Meeting with a lawyer right away gives you the best chance to get support with your claim and to get clarity on what the justice process looks like. While your case might be resolved outside of court in settlement conversations, your lawyer might also tell you more about the time period expected if your case does go to court. In those scenarios, there are many different factors that can influence your case, but at least you will know what to expect should you decide to go forward with the lawsuit. 

A lawyer is there to guide you through from the day after the incident to the conclusion of your case, no matter what that looks like. You can do a lot to support your needs by finding an attorney with extensive wrongful death experience in Georgia. The Georgia wrongful death statute of limitations is only one aspect of your entire case, and you want an attorney who has been in your shoes before to help you and your family sort out this difficult time. 

Basics of Wrongful Death in Georgia

Beyond the Georgia wrongful death statute there are other specific laws and rules in place regarding wrongful death. This is because an unexpected death leaves surviving family members with emotional and financial havoc. This means that these individuals need to educate themselves about their rights and to pre-prepare to file a lawsuit as soon as possible. Specific Georgia statutes control what it means to say that something is wrongful death.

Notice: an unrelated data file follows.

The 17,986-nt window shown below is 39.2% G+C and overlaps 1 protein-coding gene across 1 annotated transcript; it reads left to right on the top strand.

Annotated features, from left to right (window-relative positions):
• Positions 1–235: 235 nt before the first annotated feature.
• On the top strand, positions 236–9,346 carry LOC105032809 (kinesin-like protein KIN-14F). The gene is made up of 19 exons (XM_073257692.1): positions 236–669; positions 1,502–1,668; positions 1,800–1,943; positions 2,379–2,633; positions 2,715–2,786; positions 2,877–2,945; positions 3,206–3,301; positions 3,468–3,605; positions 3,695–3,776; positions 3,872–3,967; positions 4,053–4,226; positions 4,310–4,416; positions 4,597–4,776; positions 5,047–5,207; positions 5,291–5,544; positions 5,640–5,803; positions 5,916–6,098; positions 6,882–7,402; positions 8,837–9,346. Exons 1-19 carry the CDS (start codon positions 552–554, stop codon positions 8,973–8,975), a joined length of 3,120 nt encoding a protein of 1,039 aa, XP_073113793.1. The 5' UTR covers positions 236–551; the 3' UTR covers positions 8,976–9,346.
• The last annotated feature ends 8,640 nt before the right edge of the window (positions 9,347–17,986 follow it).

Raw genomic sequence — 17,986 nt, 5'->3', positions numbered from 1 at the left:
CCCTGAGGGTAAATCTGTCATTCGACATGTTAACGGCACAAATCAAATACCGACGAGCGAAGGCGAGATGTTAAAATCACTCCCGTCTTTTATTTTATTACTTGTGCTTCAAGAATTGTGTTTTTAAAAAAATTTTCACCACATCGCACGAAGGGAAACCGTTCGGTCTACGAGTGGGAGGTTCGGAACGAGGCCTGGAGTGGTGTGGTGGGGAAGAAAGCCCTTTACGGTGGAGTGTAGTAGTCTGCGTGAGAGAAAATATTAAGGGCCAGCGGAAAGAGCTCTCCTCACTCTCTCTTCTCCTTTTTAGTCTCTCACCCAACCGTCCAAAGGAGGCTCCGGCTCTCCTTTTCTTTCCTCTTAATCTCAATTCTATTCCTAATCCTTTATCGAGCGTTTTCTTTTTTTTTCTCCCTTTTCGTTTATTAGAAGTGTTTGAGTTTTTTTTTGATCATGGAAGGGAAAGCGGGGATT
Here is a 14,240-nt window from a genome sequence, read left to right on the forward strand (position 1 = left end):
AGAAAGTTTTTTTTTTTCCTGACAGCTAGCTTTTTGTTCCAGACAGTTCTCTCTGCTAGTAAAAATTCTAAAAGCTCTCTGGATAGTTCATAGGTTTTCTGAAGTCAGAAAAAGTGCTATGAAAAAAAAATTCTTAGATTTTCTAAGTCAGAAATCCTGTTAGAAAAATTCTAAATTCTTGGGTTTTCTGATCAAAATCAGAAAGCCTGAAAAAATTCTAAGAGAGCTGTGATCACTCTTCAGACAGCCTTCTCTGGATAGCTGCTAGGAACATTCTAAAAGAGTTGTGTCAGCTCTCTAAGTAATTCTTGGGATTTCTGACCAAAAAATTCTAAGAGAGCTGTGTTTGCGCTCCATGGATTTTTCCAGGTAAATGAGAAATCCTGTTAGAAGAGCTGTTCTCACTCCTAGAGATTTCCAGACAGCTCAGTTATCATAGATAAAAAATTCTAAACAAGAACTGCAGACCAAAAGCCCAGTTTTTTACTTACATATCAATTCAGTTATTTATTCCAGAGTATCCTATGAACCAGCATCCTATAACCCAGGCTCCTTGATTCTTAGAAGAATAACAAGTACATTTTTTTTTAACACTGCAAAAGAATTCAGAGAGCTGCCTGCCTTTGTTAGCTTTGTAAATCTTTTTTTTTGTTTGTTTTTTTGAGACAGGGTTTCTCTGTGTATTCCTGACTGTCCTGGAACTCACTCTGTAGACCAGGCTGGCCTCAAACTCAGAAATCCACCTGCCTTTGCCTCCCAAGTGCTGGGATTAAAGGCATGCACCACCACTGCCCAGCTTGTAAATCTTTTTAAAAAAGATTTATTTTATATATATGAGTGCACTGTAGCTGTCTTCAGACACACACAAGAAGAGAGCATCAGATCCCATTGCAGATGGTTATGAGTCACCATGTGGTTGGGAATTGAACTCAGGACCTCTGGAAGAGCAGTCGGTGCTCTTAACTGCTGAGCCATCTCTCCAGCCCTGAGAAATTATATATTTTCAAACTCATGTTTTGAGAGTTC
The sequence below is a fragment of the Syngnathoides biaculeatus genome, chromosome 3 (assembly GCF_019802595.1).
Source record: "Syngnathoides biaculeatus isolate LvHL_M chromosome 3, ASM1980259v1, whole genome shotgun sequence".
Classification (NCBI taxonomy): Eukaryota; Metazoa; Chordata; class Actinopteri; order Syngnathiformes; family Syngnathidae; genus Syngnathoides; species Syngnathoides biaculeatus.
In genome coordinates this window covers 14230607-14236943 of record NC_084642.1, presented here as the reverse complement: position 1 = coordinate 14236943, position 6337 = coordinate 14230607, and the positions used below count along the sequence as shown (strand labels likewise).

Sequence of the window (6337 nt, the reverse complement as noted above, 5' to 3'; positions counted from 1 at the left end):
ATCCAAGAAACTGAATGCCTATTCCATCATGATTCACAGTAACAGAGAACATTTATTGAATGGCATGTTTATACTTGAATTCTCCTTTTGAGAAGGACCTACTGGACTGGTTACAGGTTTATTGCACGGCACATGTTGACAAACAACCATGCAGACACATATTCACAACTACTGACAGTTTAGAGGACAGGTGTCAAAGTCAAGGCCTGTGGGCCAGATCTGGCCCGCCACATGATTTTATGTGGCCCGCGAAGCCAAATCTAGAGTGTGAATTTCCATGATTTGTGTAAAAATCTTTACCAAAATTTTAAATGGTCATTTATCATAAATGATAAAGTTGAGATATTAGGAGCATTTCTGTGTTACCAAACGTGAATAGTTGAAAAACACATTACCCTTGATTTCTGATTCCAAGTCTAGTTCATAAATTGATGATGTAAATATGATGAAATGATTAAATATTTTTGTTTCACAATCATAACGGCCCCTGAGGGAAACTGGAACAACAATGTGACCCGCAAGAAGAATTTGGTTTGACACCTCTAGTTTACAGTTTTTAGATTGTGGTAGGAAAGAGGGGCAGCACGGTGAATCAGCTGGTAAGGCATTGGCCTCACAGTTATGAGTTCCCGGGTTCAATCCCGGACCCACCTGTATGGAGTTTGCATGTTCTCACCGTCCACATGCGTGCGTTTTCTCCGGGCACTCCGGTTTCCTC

Wrongful death does differ from personal injury law. Personal injury law covers those situations in which a person might be injured in something like a slip and fall accident or a vehicle accident. Wrongful death litigation, however, is a separate situation and requires a lawyer who is thoroughly experienced in operating their practice under this umbrella. 

What Is Wrongful Death?

Wrongful death is used to explain an unnatural or untimely death that was caused by someone's illegal or negligent conduct. This involves the possibility of a civil claim for monetary damages for those surviving family members due to the fact that their lives will be forever changed because they lost a loved one. Wrongful death is also a concept under civil law although there may be a separate wrongful death criminal law case handled by the authorities when your loved one passes away. For example, imagine that your loved one was killed as a result of a drunk driving accident. Police and other authorities might bring a separate criminal law case against the person who caused the drunk driving accident but this does not mean that you will be compensated from this lawsuit on your own. It may in some ways influence the civil law outcome in your individual case but it's handled completely separately and has different statutes and implications involved.